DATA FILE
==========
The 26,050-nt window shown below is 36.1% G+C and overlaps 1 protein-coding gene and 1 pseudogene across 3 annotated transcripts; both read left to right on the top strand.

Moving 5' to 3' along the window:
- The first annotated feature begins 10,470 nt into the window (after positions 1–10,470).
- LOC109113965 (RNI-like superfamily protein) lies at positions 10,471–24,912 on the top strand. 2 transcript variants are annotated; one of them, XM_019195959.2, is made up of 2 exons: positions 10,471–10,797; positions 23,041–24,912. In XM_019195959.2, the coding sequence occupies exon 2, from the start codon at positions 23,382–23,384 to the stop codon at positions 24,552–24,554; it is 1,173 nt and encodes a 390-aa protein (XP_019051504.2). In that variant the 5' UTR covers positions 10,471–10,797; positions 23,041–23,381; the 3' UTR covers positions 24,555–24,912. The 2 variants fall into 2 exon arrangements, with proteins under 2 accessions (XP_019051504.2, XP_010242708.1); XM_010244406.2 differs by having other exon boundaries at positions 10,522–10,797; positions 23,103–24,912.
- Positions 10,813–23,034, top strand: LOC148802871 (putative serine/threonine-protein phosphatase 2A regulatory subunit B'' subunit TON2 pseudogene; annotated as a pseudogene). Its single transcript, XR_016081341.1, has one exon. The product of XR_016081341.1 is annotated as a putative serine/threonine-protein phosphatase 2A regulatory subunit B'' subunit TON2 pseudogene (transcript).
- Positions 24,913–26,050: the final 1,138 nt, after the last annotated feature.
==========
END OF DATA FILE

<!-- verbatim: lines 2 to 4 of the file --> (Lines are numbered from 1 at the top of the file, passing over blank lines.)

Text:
Moving 5' to 3' along the window:
- The first annotated feature begins 10,470 nt into the window (after positions 1–10,470).
- LOC109113965 (RNI-like superfamily protein) lies at positions 10,471–24,912 on the top strand. 2 transcript variants are annotated; one of them, XM_019195959.2, is made up of 2 exons: positions 10,471–10,797; positions 23,041–24,912. In XM_019195959.2, the coding sequence occupies exon 2, from the start codon at positions 23,382–23,384 to the stop codon at positions 24,552–24,554; it is 1,173 nt and encodes a 390-aa protein (XP_019051504.2). In that variant the 5' UTR covers positions 10,471–10,797; positions 23,041–23,381; the 3' UTR covers positions 24,555–24,912. The 2 variants fall into 2 exon arrangements, with proteins under 2 accessions (XP_019051504.2, XP_010242708.1); XM_010244406.2 differs by having other exon boundaries at positions 10,522–10,797; positions 23,103–24,912.